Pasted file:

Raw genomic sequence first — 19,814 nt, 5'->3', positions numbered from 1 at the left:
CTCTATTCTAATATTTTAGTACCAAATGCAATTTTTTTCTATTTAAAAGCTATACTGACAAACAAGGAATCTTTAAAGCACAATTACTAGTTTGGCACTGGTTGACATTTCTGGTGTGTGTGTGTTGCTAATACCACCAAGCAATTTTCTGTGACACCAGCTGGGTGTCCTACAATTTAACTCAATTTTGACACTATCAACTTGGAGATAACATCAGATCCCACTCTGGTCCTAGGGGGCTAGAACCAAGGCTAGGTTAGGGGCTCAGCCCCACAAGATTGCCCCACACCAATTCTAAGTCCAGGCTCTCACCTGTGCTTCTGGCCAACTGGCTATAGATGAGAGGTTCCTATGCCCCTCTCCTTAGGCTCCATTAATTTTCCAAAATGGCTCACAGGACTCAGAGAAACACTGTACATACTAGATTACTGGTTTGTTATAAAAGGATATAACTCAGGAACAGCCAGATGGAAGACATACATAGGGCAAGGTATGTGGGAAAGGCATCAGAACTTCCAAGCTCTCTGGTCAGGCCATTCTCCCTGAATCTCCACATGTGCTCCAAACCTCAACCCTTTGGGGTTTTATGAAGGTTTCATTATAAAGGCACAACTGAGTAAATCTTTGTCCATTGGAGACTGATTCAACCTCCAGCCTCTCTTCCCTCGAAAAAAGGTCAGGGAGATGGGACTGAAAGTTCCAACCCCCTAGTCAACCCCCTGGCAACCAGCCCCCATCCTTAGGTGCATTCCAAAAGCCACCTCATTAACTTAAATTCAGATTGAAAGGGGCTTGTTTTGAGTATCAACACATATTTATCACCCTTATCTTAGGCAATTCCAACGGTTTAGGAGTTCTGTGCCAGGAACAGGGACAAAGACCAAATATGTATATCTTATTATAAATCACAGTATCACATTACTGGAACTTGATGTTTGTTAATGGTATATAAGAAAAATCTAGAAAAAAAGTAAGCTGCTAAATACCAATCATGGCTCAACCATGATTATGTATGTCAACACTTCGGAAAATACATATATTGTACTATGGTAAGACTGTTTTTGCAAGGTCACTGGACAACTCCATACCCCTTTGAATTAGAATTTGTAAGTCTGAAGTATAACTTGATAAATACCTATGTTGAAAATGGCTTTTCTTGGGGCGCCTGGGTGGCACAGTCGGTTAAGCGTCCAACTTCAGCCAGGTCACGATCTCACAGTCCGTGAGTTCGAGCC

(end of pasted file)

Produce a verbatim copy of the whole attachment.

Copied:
Raw genomic sequence first — 19,814 nt, 5'->3', positions numbered from 1 at the left:
CTCTATTCTAATATTTTAGTACCAAATGCAATTTTTTTCTATTTAAAAGCTATACTGACAAACAAGGAATCTTTAAAGCACAATTACTAGTTTGGCACTGGTTGACATTTCTGGTGTGTGTGTGTTGCTAATACCACCAAGCAATTTTCTGTGACACCAGCTGGGTGTCCTACAATTTAACTCAATTTTGACACTATCAACTTGGAGATAACATCAGATCCCACTCTGGTCCTAGGGGGCTAGAACCAAGGCTAGGTTAGGGGCTCAGCCCCACAAGATTGCCCCACACCAATTCTAAGTCCAGGCTCTCACCTGTGCTTCTGGCCAACTGGCTATAGATGAGAGGTTCCTATGCCCCTCTCCTTAGGCTCCATTAATTTTCCAAAATGGCTCACAGGACTCAGAGAAACACTGTACATACTAGATTACTGGTTTGTTATAAAAGGATATAACTCAGGAACAGCCAGATGGAAGACATACATAGGGCAAGGTATGTGGGAAAGGCATCAGAACTTCCAAGCTCTCTGGTCAGGCCATTCTCCCTGAATCTCCACATGTGCTCCAAACCTCAACCCTTTGGGGTTTTATGAAGGTTTCATTATAAAGGCACAACTGAGTAAATCTTTGTCCATTGGAGACTGATTCAACCTCCAGCCTCTCTTCCCTCGAAAAAAGGTCAGGGAGATGGGACTGAAAGTTCCAACCCCCTAGTCAACCCCCTGGCAACCAGCCCCCATCCTTAGGTGCATTCCAAAAGCCACCTCATTAACTTAAATTCAGATTGAAAGGGGCTTGTTTTGAGTATCAACACATATTTATCACCCTTATCTTAGGCAATTCCAACGGTTTAGGAGTTCTGTGCCAGGAACAGGGACAAAGACCAAATATGTATATCTTATTATAAATCACAGTATCACATTACTGGAACTTGATGTTTGTTAATGGTATATAAGAAAAATCTAGAAAAAAAGTAAGCTGCTAAATACCAATCATGGCTCAACCATGATTATGTATGTCAACACTTCGGAAAATACATATATTGTACTATGGTAAGACTGTTTTTGCAAGGTCACTGGACAACTCCATACCCCTTTGAATTAGAATTTGTAAGTCTGAAGTATAACTTGATAAATACCTATGTTGAAAATGGCTTTTCTTGGGGCGCCTGGGTGGCACAGTCGGTTAAGCGTCCAACTTCAGCCAGGTCACGATCTCACAGTCCGTGAGTTCGAGCC